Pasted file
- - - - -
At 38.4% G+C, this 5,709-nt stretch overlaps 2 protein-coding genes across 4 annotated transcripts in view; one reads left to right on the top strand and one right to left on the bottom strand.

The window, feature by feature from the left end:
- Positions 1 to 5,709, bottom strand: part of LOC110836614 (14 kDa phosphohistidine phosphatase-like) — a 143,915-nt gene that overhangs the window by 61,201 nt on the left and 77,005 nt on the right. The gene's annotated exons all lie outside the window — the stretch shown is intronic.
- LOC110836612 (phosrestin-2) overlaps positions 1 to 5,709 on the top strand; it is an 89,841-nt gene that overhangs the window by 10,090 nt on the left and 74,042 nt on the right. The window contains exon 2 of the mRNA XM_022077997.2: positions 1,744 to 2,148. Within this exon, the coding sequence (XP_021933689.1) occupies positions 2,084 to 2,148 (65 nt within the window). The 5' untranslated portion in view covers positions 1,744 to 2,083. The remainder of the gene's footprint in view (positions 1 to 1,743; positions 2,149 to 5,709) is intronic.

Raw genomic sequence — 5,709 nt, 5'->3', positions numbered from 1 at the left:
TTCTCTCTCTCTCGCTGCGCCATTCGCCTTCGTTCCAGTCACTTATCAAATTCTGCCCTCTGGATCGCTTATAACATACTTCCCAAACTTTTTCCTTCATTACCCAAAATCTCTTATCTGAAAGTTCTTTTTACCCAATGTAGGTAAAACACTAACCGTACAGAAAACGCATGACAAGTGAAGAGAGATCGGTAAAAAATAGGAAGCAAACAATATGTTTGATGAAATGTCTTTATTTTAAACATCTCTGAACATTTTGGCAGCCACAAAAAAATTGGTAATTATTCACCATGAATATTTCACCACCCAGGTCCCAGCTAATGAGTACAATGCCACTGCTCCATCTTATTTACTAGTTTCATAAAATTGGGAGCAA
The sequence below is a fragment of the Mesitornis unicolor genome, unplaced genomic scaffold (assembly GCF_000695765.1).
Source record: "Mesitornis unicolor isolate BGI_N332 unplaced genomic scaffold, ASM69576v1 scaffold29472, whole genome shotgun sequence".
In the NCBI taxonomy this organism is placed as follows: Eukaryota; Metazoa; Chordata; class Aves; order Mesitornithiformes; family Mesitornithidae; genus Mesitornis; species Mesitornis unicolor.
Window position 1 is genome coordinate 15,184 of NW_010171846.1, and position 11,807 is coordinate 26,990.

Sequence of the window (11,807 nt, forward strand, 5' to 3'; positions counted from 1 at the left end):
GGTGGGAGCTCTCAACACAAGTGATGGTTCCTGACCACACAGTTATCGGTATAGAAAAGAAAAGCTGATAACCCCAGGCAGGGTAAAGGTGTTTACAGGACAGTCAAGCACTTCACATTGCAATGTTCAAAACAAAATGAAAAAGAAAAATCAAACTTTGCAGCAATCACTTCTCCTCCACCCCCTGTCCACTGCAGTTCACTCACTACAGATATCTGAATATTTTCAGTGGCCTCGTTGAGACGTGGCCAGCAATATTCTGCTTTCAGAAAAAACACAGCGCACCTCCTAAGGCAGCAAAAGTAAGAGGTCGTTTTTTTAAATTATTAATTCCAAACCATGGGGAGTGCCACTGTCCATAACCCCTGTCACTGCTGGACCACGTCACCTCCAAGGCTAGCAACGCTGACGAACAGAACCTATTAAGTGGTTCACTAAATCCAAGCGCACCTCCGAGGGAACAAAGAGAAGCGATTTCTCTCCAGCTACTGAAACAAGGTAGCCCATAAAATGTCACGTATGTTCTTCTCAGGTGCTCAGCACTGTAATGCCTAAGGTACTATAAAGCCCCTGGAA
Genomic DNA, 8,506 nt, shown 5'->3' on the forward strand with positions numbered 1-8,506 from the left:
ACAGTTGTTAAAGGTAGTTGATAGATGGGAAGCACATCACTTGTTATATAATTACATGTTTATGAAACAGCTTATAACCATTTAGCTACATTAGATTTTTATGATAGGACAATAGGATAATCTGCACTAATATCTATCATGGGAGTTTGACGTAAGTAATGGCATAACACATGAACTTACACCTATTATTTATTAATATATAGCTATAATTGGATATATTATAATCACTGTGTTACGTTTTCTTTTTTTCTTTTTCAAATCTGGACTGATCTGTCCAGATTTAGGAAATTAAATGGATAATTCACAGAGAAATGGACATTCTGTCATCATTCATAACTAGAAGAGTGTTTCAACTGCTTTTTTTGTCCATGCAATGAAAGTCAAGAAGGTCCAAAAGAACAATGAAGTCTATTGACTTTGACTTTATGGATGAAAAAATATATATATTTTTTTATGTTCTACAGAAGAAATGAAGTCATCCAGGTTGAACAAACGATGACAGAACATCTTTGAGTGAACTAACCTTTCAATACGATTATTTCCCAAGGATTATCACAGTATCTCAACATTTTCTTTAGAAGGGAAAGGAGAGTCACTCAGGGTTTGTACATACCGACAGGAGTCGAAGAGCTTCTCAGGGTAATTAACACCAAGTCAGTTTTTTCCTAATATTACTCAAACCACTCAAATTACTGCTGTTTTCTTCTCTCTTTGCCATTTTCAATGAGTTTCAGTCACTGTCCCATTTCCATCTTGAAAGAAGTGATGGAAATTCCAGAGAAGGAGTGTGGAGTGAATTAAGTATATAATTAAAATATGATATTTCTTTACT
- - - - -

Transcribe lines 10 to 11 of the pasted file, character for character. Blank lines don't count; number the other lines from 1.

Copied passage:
Window position 1 is genome coordinate 15,184 of NW_010171846.1, and position 11,807 is coordinate 26,990.

Sequence of the window (11,807 nt, forward strand, 5' to 3'; positions counted from 1 at the left end):